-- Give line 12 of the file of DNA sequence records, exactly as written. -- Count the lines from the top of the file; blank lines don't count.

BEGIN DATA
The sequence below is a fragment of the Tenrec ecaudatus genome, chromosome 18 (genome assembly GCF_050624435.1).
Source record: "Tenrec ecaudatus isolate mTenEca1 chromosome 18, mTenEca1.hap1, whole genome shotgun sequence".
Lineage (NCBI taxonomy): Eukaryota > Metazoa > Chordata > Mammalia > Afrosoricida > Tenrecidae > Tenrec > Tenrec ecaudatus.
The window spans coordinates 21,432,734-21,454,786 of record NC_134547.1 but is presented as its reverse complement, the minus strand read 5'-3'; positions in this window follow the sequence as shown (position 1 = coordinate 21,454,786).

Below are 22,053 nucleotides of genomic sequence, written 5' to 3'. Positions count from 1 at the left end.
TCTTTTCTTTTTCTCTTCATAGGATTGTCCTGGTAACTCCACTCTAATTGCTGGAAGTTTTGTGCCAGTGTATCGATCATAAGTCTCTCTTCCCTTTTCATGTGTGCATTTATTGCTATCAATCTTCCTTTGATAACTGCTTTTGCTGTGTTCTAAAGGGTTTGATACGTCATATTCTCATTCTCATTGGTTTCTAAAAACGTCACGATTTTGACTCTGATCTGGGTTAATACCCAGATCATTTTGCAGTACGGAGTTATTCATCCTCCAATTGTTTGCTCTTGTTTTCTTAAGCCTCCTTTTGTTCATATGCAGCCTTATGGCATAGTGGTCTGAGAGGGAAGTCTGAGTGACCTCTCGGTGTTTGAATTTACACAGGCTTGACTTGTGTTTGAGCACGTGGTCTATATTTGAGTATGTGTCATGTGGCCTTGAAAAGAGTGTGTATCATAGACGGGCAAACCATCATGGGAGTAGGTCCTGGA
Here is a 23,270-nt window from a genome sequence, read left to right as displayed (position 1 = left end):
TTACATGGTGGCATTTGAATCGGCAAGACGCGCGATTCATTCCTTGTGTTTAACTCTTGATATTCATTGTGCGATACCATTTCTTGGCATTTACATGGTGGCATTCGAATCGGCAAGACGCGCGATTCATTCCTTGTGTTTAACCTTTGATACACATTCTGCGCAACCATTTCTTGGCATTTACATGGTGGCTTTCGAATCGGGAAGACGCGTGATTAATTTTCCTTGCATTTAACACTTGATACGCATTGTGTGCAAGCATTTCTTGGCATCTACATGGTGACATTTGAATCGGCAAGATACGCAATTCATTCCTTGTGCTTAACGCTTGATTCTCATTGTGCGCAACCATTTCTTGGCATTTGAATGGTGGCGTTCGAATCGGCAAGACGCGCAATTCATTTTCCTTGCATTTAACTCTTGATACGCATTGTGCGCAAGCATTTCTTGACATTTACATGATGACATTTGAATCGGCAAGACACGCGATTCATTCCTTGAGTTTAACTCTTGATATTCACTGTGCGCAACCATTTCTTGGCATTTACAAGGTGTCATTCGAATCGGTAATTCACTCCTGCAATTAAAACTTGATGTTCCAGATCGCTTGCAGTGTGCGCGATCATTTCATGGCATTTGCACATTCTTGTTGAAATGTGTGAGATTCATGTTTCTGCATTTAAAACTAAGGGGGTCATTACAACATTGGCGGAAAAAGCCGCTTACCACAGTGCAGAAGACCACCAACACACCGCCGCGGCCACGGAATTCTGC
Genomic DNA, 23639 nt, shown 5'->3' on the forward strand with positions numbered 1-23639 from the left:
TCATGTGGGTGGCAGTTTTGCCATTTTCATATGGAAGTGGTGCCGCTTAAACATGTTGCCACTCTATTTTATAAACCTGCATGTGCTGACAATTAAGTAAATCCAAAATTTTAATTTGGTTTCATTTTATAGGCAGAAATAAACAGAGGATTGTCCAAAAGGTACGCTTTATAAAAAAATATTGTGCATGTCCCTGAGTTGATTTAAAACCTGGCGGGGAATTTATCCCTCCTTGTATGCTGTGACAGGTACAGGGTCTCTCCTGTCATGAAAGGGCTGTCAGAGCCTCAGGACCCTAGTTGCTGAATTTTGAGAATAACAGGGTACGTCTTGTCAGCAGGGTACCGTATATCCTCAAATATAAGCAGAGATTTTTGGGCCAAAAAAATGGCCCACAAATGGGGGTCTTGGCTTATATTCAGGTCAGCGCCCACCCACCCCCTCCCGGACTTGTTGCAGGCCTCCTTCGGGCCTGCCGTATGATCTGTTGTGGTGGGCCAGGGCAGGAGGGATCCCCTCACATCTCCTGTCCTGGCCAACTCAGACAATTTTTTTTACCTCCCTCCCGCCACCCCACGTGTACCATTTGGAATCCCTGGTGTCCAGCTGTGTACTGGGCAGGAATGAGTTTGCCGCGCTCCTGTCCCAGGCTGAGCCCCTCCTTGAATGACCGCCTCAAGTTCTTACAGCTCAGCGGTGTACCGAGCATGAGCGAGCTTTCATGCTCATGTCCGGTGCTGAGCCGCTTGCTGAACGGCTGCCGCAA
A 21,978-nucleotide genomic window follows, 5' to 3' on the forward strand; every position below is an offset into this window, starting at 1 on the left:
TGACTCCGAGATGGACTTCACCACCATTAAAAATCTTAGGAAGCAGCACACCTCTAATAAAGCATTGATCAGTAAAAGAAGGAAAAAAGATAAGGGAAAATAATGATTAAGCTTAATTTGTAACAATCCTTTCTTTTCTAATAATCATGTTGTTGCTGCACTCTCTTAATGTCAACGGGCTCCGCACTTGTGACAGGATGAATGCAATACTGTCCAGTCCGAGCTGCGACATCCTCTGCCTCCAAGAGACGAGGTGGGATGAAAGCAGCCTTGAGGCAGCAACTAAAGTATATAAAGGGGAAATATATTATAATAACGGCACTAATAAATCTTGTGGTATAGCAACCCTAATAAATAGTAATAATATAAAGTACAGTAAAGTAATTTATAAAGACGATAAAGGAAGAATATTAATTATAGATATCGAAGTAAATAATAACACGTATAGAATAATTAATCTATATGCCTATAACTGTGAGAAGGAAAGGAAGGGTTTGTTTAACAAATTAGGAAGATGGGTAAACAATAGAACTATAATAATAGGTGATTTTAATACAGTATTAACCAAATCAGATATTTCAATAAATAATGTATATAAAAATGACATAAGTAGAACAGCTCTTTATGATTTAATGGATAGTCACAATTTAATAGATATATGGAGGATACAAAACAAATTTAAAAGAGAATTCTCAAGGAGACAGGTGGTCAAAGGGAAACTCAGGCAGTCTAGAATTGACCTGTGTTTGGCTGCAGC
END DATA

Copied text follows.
TGACTCCGAGATGGACTTCACCACCATTAAAAATCTTAGGAAGCAGCACACCTCTAATAAAGCATTGATCAGTAAAAGAAGGAAAAAAGATAAGGGAAAATAATGATTAAGCTTAATTTGTAACAATCCTTTCTTTTCTAATAATCATGTTGTTGCTGCACTCTCTTAATGTCAACGGGCTCCGCACTTGTGACAGGATGAATGCAATACTGTCCAGTCCGAGCTGCGACATCCTCTGCCTCCAAGAGACGAGGTGGGATGAAAGCAGCCTTGAGGCAGCAACTAAAGTATATAAAGGGGAAATATATTATAATAACGGCACTAATAAATCTTGTGGTATAGCAACCCTAATAAATAGTAATAATATAAAGTACAGTAAAGTAATTTATAAAGACGATAAAGGAAGAATATTAATTATAGATATCGAAGTAAATAATAACACGTATAGAATAATTAATCTATATGCCTATAACTGTGAGAAGGAAAGGAAGGGTTTGTTTAACAAATTAGGAAGATGGGTAAACAATAGAACTATAATAATAGGTGATTTTAATACAGTATTAACCAAATCAGATATTTCAATAAATAATGTATATAAAAATGACATAAGTAGAACAGCTCTTTATGATTTAATGGATAGTCACAATTTAATAGATATATGGAGGATACAAAACAAATTTAAAAGAGAATTCTCAAGGAGACAGGTGGTCAAAGGGAAACTCAGGCAGTCTAGAATTGACCTGTGTTTGGCTGCAGC